My latest medication was a compounded thyroid powder which I can’t get anymore so I started taking Biotics Research GTA Forte II which is a glandular porcine concentrate with zinc, selenium, copper and rubidium in it. I was taking half a dose of my compounded medication and 2 capsule of the GTA for about a month. Then I gradually weaned off the compounded meds and took 4 capsules of the GTA for about another month. When I was starting to feel off, I asked to have new labs done. These were the result. So I am backing off the supplement and I have asked my doctor to test my antibodies and Reverse T3 and I would like to have an ultrasound to see if my thyroid is all there and working. 

I will keep you posted. 

Today I am going to talk about zinc deficiency and the role it plays in the breakdown of the thyroid.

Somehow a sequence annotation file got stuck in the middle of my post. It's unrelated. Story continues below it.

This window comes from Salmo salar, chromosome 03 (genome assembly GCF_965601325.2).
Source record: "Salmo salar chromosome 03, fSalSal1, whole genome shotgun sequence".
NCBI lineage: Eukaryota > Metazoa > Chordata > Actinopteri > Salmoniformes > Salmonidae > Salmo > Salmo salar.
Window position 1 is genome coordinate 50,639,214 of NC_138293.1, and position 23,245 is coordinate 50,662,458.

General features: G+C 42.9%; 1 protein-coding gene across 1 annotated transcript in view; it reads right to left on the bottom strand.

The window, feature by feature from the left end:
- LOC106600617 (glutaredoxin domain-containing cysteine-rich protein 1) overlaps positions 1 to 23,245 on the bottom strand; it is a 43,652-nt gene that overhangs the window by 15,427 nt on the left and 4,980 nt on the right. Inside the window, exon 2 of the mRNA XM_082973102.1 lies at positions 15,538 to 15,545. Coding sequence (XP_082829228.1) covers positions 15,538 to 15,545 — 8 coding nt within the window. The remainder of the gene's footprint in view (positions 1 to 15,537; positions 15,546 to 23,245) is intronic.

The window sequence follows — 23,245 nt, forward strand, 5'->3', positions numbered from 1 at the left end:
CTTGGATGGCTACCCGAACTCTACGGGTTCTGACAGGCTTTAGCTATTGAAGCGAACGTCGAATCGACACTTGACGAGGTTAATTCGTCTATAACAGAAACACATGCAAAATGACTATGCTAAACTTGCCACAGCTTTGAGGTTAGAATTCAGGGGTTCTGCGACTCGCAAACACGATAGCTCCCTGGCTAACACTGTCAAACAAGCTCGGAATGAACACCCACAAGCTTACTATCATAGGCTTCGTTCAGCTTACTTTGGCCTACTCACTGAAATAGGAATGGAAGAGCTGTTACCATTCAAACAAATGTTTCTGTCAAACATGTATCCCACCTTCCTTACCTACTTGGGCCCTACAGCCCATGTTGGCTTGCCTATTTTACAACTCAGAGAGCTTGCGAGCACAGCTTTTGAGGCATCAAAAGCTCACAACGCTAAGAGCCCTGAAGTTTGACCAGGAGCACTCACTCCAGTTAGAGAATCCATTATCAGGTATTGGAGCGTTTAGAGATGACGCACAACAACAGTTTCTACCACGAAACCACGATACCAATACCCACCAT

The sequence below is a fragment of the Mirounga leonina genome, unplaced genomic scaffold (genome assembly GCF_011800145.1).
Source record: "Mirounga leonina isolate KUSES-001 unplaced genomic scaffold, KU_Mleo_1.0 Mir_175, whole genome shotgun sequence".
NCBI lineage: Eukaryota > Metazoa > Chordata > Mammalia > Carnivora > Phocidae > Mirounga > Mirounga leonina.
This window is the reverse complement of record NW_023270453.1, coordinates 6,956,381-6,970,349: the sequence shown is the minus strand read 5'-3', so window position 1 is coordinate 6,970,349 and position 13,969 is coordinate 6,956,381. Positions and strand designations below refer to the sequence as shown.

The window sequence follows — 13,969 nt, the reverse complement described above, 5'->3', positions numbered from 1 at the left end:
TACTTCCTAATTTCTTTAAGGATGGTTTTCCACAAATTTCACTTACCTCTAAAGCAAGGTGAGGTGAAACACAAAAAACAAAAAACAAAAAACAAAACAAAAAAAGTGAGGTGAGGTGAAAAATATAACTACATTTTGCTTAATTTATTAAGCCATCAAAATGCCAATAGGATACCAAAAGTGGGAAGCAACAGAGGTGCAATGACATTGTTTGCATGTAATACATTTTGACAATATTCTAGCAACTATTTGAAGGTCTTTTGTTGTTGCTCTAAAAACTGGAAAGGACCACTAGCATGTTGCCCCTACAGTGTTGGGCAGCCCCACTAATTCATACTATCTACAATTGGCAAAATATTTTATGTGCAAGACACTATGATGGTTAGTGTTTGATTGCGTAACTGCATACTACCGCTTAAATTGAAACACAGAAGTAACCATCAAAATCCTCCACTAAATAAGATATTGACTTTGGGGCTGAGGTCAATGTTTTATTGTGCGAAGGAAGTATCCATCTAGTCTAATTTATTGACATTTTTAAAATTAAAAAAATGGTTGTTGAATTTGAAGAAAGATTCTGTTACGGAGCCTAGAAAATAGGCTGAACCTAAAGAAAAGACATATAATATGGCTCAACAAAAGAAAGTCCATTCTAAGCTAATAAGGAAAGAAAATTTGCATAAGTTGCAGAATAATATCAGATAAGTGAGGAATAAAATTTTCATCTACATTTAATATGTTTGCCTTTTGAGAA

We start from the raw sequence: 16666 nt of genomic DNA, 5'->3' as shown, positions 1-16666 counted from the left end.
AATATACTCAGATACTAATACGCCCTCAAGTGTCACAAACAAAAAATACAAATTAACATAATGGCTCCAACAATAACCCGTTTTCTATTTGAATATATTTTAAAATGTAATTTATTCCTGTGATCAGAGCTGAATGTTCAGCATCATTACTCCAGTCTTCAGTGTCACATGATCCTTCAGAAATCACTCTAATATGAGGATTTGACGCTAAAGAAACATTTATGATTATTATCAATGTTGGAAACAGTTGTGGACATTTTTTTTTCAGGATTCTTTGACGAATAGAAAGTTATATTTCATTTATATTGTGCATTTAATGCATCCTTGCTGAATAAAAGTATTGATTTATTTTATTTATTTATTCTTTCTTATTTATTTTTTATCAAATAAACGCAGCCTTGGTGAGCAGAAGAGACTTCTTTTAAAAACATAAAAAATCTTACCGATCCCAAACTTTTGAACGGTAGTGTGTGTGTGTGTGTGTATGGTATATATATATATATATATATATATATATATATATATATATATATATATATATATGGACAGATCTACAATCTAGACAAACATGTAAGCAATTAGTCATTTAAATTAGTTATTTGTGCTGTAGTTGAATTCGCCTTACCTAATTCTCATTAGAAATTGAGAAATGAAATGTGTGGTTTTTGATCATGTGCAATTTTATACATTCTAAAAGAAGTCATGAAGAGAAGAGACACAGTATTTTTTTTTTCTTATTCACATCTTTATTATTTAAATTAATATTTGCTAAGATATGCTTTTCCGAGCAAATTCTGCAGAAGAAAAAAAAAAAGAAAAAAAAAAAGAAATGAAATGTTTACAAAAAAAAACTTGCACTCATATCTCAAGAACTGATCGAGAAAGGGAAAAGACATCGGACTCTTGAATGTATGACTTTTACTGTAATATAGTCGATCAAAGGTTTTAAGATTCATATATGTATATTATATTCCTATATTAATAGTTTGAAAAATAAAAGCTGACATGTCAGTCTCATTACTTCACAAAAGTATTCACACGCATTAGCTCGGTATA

If you are not a fan of red meat and you don’t eat much of it, you might be deficient. Zinc is a needed cofactor (which means it is needed for a chemical reaction to happen) for some enzymes that do repair work on the cells structure in the body. It is needed to help cells divide and grow and it plays a role in growth and in the immune system. 

So just from this we know we need zinc if we have hashimoto’s if it plays a role in the immune system because hahsimoto’s is an immune system problem which results in a thyroid problem. 

Zinc has a big role in wound healing as well. I always had longer healing times when I got a cut as a kid. Funny I remember that from my childhood. There is so much I can look back on now and pinpoint to reasons I ended up with autoimmune disease. It is thought to have a role in more body functions than any other mineral. One of these is detoxification. Many of us are dealing with amalgam or silver fillings which have mercury in them and can be a big source of problems.